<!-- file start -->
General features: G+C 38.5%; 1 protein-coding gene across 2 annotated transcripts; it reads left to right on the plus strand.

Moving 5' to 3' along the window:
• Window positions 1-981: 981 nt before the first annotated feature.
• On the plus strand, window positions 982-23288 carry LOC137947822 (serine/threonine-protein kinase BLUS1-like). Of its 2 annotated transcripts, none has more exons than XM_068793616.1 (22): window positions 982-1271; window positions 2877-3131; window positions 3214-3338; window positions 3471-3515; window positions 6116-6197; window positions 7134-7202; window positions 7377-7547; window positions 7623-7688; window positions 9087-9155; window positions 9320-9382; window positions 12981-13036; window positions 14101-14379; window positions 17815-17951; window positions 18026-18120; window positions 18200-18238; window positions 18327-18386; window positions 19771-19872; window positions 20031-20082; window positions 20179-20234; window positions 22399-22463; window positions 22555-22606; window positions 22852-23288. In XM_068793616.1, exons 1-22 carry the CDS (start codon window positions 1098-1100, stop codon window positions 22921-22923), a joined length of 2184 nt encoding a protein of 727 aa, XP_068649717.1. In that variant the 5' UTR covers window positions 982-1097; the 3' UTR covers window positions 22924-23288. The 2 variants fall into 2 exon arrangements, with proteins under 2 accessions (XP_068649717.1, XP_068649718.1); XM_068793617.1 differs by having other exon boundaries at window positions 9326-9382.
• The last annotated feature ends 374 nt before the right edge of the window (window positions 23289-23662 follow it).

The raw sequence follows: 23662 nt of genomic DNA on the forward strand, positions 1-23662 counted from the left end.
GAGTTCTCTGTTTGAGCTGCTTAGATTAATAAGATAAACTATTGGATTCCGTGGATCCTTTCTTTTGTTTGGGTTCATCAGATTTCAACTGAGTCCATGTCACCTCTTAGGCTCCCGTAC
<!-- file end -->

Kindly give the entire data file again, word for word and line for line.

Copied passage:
General features: G+C 38.5%; 1 protein-coding gene across 2 annotated transcripts; it reads left to right on the plus strand.

Moving 5' to 3' along the window:
• Window positions 1-981: 981 nt before the first annotated feature.
• On the plus strand, window positions 982-23288 carry LOC137947822 (serine/threonine-protein kinase BLUS1-like). Of its 2 annotated transcripts, none has more exons than XM_068793616.1 (22): window positions 982-1271; window positions 2877-3131; window positions 3214-3338; window positions 3471-3515; window positions 6116-6197; window positions 7134-7202; window positions 7377-7547; window positions 7623-7688; window positions 9087-9155; window positions 9320-9382; window positions 12981-13036; window positions 14101-14379; window positions 17815-17951; window positions 18026-18120; window positions 18200-18238; window positions 18327-18386; window positions 19771-19872; window positions 20031-20082; window positions 20179-20234; window positions 22399-22463; window positions 22555-22606; window positions 22852-23288. In XM_068793616.1, exons 1-22 carry the CDS (start codon window positions 1098-1100, stop codon window positions 22921-22923), a joined length of 2184 nt encoding a protein of 727 aa, XP_068649717.1. In that variant the 5' UTR covers window positions 982-1097; the 3' UTR covers window positions 22924-23288. The 2 variants fall into 2 exon arrangements, with proteins under 2 accessions (XP_068649717.1, XP_068649718.1); XM_068793617.1 differs by having other exon boundaries at window positions 9326-9382.
• The last annotated feature ends 374 nt before the right edge of the window (window positions 23289-23662 follow it).

The raw sequence follows: 23662 nt of genomic DNA on the forward strand, positions 1-23662 counted from the left end.
GAGTTCTCTGTTTGAGCTGCTTAGATTAATAAGATAAACTATTGGATTCCGTGGATCCTTTCTTTTGTTTGGGTTCATCAGATTTCAACTGAGTCCATGTCACCTCTTAGGCTCCCGTAC